The standard paradigm of contracting assumes that parties will revise subsequent contracts if a court interpretation of a clause does not reflect their intent. This assumption, however, often does not match behavior –- particularly in boilerplate contracts. We examine the aftermath of an (in)famous 2016 case, Wilmington Savings Fund v. Cash America, to unpack possible reasons for this mismatch between theory and practice. We find evidence of a phenomenon in contracts that involve sophisticated parties who are nevertheless not represented by their own lawyers. In these contracts, which we call contracts of inattention, a gap between lawyers’ understanding of a provision and the understanding of market participants is prone to emerge. The potential for such gaps has implications for how courts should interpret contracts of inattention and for how market participants will react to court rulings.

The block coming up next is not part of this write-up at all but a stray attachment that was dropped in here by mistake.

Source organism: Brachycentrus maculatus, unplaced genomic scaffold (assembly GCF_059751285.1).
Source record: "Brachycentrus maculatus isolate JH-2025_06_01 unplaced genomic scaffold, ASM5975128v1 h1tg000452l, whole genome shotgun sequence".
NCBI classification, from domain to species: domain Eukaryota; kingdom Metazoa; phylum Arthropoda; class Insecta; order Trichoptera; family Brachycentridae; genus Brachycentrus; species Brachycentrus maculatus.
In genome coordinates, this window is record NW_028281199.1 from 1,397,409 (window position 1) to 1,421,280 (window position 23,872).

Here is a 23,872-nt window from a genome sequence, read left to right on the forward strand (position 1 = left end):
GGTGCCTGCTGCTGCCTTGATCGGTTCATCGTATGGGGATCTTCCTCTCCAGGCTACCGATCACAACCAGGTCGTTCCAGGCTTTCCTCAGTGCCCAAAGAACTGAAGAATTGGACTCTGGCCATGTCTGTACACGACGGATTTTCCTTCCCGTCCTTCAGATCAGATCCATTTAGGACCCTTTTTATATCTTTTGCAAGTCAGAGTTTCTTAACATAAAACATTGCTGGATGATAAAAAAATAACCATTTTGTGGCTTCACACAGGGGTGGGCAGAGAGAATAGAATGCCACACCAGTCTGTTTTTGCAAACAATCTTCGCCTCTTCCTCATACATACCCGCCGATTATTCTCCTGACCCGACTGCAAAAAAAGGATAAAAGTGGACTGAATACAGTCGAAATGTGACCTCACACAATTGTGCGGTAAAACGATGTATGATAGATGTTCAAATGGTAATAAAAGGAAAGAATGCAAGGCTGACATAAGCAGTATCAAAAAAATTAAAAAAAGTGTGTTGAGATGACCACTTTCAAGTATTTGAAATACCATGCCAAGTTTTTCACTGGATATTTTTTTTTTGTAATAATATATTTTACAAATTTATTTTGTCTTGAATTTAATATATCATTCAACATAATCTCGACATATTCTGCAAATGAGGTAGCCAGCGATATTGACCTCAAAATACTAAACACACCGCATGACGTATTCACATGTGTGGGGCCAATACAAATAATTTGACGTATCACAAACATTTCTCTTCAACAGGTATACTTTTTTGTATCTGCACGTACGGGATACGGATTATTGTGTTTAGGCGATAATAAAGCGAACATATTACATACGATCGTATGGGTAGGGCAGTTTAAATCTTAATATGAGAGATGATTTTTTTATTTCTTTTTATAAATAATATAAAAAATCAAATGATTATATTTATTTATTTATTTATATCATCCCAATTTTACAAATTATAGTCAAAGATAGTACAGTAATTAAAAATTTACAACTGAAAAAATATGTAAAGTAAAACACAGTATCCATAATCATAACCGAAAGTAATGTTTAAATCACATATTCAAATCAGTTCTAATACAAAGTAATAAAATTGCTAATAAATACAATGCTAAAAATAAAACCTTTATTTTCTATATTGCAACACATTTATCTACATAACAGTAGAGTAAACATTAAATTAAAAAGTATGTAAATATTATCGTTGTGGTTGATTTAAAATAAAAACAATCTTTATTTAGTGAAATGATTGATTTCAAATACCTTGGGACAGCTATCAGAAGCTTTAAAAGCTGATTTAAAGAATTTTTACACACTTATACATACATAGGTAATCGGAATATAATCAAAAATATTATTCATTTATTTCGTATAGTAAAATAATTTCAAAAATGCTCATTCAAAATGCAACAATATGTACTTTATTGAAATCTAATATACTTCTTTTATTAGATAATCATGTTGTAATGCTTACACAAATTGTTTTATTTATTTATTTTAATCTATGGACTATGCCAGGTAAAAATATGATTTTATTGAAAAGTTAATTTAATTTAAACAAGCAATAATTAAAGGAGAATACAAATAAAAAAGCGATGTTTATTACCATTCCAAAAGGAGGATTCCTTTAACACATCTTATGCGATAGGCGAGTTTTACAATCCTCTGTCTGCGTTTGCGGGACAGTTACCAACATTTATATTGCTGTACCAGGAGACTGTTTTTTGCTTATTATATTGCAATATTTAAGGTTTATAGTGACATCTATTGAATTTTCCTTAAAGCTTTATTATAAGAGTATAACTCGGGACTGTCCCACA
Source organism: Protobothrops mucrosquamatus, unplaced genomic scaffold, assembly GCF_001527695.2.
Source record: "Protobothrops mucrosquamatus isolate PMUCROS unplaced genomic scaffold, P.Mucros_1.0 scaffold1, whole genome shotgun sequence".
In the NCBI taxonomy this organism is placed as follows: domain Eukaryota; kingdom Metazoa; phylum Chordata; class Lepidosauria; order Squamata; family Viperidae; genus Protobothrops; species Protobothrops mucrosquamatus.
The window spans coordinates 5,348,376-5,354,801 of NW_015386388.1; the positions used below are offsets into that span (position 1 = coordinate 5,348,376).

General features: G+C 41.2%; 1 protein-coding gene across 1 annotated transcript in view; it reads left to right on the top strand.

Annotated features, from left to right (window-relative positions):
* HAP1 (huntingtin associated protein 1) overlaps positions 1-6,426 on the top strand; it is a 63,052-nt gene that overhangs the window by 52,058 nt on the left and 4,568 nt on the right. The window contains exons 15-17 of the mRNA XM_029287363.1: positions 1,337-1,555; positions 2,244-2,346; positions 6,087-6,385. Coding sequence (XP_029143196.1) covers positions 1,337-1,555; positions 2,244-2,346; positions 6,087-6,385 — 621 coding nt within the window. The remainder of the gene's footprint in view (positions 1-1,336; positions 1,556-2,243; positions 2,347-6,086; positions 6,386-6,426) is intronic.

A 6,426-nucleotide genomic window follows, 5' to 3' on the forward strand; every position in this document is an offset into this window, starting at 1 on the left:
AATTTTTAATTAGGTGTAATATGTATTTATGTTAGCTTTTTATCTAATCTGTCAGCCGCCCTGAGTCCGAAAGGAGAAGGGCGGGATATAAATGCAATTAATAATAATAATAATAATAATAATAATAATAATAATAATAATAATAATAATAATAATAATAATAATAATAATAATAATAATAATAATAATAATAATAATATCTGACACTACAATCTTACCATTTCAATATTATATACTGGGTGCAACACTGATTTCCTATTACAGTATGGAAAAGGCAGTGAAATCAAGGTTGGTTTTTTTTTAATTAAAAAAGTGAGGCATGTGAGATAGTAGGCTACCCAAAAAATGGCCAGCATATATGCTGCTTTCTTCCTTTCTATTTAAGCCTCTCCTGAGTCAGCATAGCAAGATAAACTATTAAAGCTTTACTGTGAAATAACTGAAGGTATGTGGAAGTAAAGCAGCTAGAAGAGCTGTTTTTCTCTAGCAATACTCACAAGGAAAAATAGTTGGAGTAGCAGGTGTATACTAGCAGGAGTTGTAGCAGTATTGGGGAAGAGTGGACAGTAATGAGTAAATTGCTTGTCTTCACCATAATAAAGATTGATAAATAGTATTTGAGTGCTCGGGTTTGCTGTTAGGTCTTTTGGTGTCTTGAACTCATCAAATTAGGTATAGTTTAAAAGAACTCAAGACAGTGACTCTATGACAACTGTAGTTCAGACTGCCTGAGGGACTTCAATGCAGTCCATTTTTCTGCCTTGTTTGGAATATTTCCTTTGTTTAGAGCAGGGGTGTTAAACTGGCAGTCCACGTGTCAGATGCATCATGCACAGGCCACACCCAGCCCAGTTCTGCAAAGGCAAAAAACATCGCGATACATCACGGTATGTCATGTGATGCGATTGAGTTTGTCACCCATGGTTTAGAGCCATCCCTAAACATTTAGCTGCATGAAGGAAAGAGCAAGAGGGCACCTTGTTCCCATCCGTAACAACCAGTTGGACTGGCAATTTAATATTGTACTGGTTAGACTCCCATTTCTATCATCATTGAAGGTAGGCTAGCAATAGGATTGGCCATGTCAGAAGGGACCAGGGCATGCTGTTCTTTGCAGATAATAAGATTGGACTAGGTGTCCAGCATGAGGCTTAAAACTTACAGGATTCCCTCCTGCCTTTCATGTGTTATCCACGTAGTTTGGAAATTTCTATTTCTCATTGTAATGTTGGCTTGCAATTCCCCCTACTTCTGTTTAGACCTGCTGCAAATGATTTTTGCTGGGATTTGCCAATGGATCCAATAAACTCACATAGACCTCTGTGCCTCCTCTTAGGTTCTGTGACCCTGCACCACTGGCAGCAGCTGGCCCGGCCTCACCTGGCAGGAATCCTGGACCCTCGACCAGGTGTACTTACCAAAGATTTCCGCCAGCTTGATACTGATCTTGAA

G. Mitu Gulati & Marcel Kahan, Contracts of Inattention, 46 Law & Social Inquiry 1115–1140 (2021).